Red Blood Cells
© Discovery Institute.
Medical researchers Gregory Sloop, Gheorghe Pop, and John St. Cyt published an article in the journal BIO-Complexity that describes how their design-based framework for studying the circulatory system led to a breakthrough in understanding the regulation of blood viscosity. Sloop is a pathology professor at Idaho College of Osteopathic Medicine, Pop is a professor emeritus at the Radboud University Medical Center in the Netherlands, and St. Cyr is a medical and surgical consultant. The authors also explain how the standard evolutionary framework misdirected earlier researchers.

The article is titled "The Hematocrit and Blood Viscosity are Modulated to Maintain Constant Wall Shear Stress in the Carotid Sinus." It reports how the investigators experimentally demonstrated that the circulatory system regulates the proportion of blood composed of red blood cells (aka the hematocrit) to maintain a constant shear stress on the blood vessels. Increasing the hematocrit increases the viscosity which increases the shear stress. This insight explained previously unexpected observations.

Limitations of the Reductionist View

The authors' design-based framework inspired them to study blood flow from a systems or holistic perspective, which allowed them to consider variables that were less directly connected to the hematocrit. Earlier researchers employed a reductionist or evolutionary framework that led them to overemphasize O2 transport since that factor directly affects survival. The investigators explain the limitations of the reductionist view:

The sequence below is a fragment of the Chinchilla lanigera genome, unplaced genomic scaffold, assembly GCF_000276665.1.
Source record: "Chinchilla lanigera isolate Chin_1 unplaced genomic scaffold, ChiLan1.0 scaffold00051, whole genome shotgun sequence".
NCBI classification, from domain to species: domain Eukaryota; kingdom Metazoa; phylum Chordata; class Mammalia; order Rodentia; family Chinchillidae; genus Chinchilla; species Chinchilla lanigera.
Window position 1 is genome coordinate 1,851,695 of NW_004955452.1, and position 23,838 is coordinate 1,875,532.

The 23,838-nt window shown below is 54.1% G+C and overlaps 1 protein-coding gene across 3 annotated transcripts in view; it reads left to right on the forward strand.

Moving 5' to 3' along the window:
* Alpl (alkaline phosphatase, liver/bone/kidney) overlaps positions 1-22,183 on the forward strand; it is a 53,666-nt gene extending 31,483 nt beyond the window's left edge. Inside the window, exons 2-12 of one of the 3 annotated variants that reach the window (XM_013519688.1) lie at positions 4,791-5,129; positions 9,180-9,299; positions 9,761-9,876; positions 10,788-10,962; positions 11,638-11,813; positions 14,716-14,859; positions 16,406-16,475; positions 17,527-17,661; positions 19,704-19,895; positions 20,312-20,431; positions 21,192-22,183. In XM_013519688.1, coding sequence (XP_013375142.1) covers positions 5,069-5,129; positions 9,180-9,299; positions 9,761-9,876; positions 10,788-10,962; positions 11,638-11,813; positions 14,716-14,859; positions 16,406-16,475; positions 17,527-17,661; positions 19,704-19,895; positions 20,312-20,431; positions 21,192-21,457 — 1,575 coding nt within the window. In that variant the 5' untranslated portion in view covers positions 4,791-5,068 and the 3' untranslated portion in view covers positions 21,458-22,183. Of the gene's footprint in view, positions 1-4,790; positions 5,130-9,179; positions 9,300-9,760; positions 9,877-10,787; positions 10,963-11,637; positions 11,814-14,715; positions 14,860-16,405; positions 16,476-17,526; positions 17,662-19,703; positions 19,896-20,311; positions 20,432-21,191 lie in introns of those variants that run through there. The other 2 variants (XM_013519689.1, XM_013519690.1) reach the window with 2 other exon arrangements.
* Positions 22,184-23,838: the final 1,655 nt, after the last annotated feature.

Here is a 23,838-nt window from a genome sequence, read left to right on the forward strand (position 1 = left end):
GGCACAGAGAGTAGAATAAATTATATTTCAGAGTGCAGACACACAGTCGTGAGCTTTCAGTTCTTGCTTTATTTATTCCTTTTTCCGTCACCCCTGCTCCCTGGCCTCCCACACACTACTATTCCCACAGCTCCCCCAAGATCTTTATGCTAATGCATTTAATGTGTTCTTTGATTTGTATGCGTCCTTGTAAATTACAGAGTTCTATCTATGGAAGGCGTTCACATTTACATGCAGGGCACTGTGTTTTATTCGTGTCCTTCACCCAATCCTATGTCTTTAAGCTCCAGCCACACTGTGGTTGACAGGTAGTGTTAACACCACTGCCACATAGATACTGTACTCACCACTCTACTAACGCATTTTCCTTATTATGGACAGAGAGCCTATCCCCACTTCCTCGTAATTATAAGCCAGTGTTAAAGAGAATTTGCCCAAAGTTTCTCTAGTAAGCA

In this view [reductionism], the impact of the hemoglobin concentration on factors other than O2 transport, such as blood viscosity or wall shear stress, are given secondary importance. The historic view of the hematocrit is now known to have overestimated tissue O2 needs.
They also explain how the insight that a systems perspective was required led to the breakthrough:
That deeper insight requires a holistic approach. Holism is the view that full understanding of a system requires analyzing its components while they are acting in concert. The heart, blood vessels and blood are seen as an integrated unit. Holism is necessary to understand complex quantities — such as blood pressure, systemic vascular resistance and endothelial wall shear stress — which arise from the interaction of the heart, blood vessels and blood.
The authors also describe how identifying shear stress as the key variable directing hematocrit regulation explains observed differences in normal hematocrit based on such factors as sex and age:
The key insight contained in this paper is that wall shear stress is maintained in Homo sapiens by modulating the hematocrit, and thus, blood viscosity. This insight was made possible by the recent description of the "viscometer function" of the carotid sinus. Maintaining normal wall shear stress in the carotid sinus explains the sex difference in normal hematocrit, the increasing hematocrit with growth, and the heretofore poorly understood condition called "sports anemia." It also explains the differences between the normal, native, and optimal hematocrits.
This research is another example of how the design framework advances scientific research while denying design slows progress.